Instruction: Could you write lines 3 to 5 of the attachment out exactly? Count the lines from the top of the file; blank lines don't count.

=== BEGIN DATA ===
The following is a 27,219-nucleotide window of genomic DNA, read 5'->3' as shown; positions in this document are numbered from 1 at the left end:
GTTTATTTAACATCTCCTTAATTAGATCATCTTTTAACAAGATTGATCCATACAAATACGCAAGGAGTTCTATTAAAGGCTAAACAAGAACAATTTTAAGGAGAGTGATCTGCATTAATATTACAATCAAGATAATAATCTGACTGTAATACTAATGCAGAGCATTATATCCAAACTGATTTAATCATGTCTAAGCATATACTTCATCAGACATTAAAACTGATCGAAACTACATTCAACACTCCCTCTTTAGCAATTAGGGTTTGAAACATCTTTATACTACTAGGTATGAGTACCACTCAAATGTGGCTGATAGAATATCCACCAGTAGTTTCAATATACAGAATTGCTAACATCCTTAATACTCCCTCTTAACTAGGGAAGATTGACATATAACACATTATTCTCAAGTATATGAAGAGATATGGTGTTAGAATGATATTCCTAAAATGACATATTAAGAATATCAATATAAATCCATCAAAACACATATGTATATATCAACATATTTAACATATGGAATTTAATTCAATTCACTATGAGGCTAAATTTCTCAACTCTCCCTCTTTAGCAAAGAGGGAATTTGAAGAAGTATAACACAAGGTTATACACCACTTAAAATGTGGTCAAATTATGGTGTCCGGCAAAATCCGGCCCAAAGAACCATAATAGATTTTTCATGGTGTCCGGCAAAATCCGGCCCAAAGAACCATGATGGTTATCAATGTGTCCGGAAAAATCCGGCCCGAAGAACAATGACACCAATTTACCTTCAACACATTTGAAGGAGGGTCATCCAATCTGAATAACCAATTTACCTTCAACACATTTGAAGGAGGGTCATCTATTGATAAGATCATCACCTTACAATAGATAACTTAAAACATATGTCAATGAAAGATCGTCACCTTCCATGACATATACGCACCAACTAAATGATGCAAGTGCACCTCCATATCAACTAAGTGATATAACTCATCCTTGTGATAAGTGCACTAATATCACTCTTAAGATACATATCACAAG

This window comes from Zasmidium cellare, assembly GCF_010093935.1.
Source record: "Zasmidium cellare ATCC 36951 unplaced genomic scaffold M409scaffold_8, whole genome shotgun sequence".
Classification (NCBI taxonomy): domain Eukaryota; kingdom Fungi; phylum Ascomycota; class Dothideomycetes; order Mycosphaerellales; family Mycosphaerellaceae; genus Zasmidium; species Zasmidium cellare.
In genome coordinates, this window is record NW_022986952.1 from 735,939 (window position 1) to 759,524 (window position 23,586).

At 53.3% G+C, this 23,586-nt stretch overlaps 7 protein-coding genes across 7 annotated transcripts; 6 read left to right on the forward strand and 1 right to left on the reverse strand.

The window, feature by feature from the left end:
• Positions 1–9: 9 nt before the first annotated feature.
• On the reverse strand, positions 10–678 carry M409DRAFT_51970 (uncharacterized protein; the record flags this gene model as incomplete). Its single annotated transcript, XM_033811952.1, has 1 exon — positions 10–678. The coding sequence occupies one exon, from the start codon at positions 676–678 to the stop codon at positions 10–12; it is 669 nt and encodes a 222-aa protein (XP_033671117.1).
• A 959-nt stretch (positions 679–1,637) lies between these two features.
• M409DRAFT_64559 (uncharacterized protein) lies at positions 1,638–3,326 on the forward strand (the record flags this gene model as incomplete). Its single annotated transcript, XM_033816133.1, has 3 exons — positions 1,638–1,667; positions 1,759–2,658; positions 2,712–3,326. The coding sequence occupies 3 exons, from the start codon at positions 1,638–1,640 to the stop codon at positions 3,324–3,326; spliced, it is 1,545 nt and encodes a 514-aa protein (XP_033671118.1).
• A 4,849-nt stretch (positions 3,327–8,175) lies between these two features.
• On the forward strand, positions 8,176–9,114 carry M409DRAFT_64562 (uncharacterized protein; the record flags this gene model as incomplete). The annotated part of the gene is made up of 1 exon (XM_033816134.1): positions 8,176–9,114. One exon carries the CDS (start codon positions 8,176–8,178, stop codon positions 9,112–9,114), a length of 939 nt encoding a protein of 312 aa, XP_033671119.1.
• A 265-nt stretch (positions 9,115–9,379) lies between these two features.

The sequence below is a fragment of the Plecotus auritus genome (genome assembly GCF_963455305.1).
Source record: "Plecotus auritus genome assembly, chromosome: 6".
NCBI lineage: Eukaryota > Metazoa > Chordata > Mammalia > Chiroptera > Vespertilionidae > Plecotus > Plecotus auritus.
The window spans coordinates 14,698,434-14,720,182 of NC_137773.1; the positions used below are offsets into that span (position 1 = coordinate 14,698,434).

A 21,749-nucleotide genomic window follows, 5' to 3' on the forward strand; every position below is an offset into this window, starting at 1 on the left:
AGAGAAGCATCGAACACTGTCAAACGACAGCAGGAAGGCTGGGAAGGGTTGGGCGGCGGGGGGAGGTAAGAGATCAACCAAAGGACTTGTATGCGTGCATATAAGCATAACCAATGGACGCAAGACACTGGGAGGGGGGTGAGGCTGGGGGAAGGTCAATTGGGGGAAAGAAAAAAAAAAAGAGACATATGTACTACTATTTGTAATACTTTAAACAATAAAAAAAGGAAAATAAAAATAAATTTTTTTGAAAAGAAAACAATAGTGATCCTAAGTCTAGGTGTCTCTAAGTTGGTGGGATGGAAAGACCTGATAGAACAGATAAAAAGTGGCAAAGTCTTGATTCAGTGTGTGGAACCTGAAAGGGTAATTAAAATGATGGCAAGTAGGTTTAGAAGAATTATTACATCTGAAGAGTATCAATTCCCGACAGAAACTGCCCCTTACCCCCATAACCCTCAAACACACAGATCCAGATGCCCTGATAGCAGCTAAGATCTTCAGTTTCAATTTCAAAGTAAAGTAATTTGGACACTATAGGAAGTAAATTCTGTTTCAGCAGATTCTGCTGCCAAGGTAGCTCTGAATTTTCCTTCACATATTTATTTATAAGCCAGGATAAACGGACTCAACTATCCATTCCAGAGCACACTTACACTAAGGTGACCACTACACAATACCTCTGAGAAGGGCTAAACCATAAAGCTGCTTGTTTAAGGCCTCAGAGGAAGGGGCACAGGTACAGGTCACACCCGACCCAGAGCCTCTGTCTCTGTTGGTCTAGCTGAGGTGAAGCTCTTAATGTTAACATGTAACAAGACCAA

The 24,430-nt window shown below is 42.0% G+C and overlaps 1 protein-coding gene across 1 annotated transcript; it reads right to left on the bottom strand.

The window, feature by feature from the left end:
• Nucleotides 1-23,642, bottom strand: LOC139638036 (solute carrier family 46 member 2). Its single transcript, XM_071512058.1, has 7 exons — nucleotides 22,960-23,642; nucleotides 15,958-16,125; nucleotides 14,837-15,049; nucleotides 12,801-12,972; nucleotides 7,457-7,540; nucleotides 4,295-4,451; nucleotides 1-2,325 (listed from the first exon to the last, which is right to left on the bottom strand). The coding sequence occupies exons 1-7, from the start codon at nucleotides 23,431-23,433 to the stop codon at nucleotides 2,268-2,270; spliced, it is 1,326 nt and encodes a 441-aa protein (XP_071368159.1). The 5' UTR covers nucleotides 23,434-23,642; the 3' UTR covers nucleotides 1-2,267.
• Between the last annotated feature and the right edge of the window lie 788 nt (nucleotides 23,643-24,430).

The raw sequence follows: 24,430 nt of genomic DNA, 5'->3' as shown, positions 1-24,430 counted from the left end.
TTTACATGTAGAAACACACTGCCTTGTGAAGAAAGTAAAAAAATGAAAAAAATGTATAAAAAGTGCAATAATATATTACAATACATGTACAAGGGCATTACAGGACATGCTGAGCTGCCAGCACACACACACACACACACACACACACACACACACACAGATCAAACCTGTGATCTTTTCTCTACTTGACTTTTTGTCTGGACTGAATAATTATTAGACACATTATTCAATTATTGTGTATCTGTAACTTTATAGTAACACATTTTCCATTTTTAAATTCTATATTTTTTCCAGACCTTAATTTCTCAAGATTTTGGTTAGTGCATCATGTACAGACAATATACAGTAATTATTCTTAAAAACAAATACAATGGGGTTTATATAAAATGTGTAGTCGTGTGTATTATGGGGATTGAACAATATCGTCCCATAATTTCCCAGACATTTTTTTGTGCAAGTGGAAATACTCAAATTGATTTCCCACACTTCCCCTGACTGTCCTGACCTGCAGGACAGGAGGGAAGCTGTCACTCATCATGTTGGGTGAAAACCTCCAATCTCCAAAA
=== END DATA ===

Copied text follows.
This window comes from Zasmidium cellare, assembly GCF_010093935.1.
Source record: "Zasmidium cellare ATCC 36951 unplaced genomic scaffold M409scaffold_8, whole genome shotgun sequence".
Classification (NCBI taxonomy): domain Eukaryota; kingdom Fungi; phylum Ascomycota; class Dothideomycetes; order Mycosphaerellales; family Mycosphaerellaceae; genus Zasmidium; species Zasmidium cellare.